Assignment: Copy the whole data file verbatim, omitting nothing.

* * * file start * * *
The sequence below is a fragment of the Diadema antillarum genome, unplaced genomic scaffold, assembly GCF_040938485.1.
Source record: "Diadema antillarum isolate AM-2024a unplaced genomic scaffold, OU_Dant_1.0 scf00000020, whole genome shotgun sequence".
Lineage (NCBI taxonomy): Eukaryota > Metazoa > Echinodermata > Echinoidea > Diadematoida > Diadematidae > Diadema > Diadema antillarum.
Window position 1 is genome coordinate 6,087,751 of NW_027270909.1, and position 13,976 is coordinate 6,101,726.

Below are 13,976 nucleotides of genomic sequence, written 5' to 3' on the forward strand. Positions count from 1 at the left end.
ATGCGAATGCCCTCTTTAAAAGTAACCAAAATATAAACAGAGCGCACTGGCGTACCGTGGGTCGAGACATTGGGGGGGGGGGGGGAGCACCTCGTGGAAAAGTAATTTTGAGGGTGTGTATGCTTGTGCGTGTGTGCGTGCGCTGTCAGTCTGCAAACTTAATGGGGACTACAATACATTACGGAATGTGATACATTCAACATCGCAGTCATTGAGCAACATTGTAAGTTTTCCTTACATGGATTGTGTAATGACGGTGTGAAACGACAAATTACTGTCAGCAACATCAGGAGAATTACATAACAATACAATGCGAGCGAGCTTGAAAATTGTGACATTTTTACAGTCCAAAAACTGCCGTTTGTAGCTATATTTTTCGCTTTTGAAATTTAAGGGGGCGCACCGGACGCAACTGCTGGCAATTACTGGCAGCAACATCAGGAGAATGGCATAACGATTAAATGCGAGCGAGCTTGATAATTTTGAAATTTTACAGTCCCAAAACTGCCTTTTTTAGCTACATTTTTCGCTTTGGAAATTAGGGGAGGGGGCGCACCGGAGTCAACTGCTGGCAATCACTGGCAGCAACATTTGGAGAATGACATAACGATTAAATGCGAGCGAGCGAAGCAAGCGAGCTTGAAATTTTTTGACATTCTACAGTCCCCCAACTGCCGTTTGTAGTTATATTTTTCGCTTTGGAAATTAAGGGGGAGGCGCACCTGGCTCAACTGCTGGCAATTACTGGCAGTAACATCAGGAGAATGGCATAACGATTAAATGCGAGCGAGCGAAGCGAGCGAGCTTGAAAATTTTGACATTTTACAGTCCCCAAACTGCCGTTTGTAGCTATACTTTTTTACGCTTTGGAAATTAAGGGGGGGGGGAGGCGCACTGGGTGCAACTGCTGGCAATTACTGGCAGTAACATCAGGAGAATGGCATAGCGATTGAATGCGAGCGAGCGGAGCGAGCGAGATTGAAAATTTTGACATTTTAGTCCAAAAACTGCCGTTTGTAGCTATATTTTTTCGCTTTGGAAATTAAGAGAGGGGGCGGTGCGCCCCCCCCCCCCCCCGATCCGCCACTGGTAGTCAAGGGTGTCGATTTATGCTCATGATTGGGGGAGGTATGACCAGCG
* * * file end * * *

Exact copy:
The sequence below is a fragment of the Diadema antillarum genome, unplaced genomic scaffold, assembly GCF_040938485.1.
Source record: "Diadema antillarum isolate AM-2024a unplaced genomic scaffold, OU_Dant_1.0 scf00000020, whole genome shotgun sequence".
Lineage (NCBI taxonomy): Eukaryota > Metazoa > Echinodermata > Echinoidea > Diadematoida > Diadematidae > Diadema > Diadema antillarum.
Window position 1 is genome coordinate 6,087,751 of NW_027270909.1, and position 13,976 is coordinate 6,101,726.

Below are 13,976 nucleotides of genomic sequence, written 5' to 3' on the forward strand. Positions count from 1 at the left end.
ATGCGAATGCCCTCTTTAAAAGTAACCAAAATATAAACAGAGCGCACTGGCGTACCGTGGGTCGAGACATTGGGGGGGGGGGGGGAGCACCTCGTGGAAAAGTAATTTTGAGGGTGTGTATGCTTGTGCGTGTGTGCGTGCGCTGTCAGTCTGCAAACTTAATGGGGACTACAATACATTACGGAATGTGATACATTCAACATCGCAGTCATTGAGCAACATTGTAAGTTTTCCTTACATGGATTGTGTAATGACGGTGTGAAACGACAAATTACTGTCAGCAACATCAGGAGAATTACATAACAATACAATGCGAGCGAGCTTGAAAATTGTGACATTTTTACAGTCCAAAAACTGCCGTTTGTAGCTATATTTTTCGCTTTTGAAATTTAAGGGGGCGCACCGGACGCAACTGCTGGCAATTACTGGCAGCAACATCAGGAGAATGGCATAACGATTAAATGCGAGCGAGCTTGATAATTTTGAAATTTTACAGTCCCAAAACTGCCTTTTTTAGCTACATTTTTCGCTTTGGAAATTAGGGGAGGGGGCGCACCGGAGTCAACTGCTGGCAATCACTGGCAGCAACATTTGGAGAATGACATAACGATTAAATGCGAGCGAGCGAAGCAAGCGAGCTTGAAATTTTTTGACATTCTACAGTCCCCCAACTGCCGTTTGTAGTTATATTTTTCGCTTTGGAAATTAAGGGGGAGGCGCACCTGGCTCAACTGCTGGCAATTACTGGCAGTAACATCAGGAGAATGGCATAACGATTAAATGCGAGCGAGCGAAGCGAGCGAGCTTGAAAATTTTGACATTTTACAGTCCCCAAACTGCCGTTTGTAGCTATACTTTTTTACGCTTTGGAAATTAAGGGGGGGGGGAGGCGCACTGGGTGCAACTGCTGGCAATTACTGGCAGTAACATCAGGAGAATGGCATAGCGATTGAATGCGAGCGAGCGGAGCGAGCGAGATTGAAAATTTTGACATTTTAGTCCAAAAACTGCCGTTTGTAGCTATATTTTTTCGCTTTGGAAATTAAGAGAGGGGGCGGTGCGCCCCCCCCCCCCCCCGATCCGCCACTGGTAGTCAAGGGTGTCGATTTATGCTCATGATTGGGGGAGGTATGACCAGCG